Physicians' Academy for Cardiovascular Education

Decrease in primary care visits, but increase in telemedicine during COVID-19 pandemic in USA

Use and Content of Primary Care Office-Based vs Telemedicine Care Visits During the COVID-19 Pandemic in the US

Literature - Alexander GC, Tajanlangit M, Heyward J, et al. - JAMA Netw Open. 2020;3(10):e2021476. doi:10.1001/jamanetworkopen.2020.21476

Introduction and methods

The COVID-19 pandemic has been associated with many early health care consequences, ranging from postponement of elective care to closures of clinics and hospitals [1,2]. It was expected that there would be a substantial increase in telemedicine or remote clinical services during the first months of the COVID-19 pandemic. A recent update suggested that delivery of telemedicine increased in April and subsided modestly since then (although still substantially higher than before the pandemic) [3]. Changes in federal and state guidance and reimbursement have accompanied changes in delivery of telemedicine. In addition, structural and social factors have an impact on adoption of telemedicine [4,5].

Studies of telemedicine adoption during the COVID-19 pandemic have been performed, but were small or nonrepresentative, and without description of content [3,6].

In this study, national changes in the volume and type of primary care associated with the COVID-19 pandemic were quantified. In addition, assessment of blood pressure and cholesterol measurement, information on initiation or continuation of prescription medicines for hypertension and dyslipidemia were collected. Furthermore, variance in telemedicine use across different patient populations and geographic regions of the US were examined.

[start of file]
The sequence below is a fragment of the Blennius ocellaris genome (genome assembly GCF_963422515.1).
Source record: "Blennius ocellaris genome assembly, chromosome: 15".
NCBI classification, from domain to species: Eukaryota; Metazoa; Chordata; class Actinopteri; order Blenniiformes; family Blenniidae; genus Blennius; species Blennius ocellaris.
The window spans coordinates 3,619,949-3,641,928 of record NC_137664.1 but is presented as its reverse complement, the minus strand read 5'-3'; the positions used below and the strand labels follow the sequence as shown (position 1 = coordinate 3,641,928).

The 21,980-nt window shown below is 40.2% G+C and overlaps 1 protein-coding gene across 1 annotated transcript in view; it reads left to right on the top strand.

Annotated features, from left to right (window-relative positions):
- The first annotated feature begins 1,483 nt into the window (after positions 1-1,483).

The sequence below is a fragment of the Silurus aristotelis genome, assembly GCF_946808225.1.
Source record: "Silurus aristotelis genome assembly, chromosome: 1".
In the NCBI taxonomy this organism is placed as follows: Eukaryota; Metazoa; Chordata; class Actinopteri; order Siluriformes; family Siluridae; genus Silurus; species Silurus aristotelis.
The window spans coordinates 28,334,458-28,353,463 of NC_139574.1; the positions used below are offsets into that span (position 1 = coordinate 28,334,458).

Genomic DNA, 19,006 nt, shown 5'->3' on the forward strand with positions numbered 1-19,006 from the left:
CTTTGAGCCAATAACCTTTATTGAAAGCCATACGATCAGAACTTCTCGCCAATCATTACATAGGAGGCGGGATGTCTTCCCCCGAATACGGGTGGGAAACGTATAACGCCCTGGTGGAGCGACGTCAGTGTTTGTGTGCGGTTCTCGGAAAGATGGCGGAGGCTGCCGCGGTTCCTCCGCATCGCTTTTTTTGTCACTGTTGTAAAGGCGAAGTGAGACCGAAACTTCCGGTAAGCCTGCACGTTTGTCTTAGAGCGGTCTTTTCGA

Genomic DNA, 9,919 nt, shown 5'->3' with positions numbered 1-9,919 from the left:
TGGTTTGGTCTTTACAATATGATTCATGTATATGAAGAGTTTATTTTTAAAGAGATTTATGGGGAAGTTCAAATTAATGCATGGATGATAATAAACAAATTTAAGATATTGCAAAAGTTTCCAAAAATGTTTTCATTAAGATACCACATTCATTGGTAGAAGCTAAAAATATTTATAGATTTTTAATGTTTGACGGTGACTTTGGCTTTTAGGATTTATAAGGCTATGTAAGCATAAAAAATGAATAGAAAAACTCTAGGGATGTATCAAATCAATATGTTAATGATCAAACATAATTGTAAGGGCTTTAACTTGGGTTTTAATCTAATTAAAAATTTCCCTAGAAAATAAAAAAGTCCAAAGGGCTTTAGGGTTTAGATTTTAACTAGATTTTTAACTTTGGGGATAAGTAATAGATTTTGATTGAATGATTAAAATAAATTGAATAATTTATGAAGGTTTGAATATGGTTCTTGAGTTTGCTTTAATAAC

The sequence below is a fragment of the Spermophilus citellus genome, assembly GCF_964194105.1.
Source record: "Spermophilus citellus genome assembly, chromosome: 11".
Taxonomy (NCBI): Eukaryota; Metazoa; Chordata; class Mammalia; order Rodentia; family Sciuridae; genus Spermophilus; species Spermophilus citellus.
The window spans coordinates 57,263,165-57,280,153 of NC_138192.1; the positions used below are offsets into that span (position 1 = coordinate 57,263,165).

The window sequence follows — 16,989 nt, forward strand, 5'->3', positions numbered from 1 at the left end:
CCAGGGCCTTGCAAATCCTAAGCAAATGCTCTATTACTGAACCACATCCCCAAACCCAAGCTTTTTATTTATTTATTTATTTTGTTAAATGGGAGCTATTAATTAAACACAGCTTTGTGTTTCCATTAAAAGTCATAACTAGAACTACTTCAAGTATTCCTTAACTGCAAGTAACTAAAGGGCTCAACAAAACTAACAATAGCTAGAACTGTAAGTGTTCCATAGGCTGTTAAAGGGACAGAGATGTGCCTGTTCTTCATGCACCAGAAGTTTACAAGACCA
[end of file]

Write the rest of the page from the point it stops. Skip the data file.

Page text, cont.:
A cross-sectional analysis was performed, focusing of the first quarter (Q1) of 2018 through the second quarter (Q2) of 2020. The IQVIA National Disease and Therapeutic Index was used, a nationally representative audit of outpatient practice in the US. Data from approximately 4000 physicians during each calendar quarter are collecting, containing documentation of each patient encounter. This analysis was restricted to primary care visits.

Main results


In the US during the COVID-19 pandemic in Q2 of 2020, a dramatic decrease in primary care delivery was observed, together with an increase in use of telemedicine (>35% of primary care visits vs. 1.1% during 2019). Assessment of blood pressure and cholesterol were reduced, due to fewer total visits and less assessment during telemedicine visits. Structure of primary care had changed during the COVID-19 pandemic and the content of telemedicine was different than that of office-based visits.


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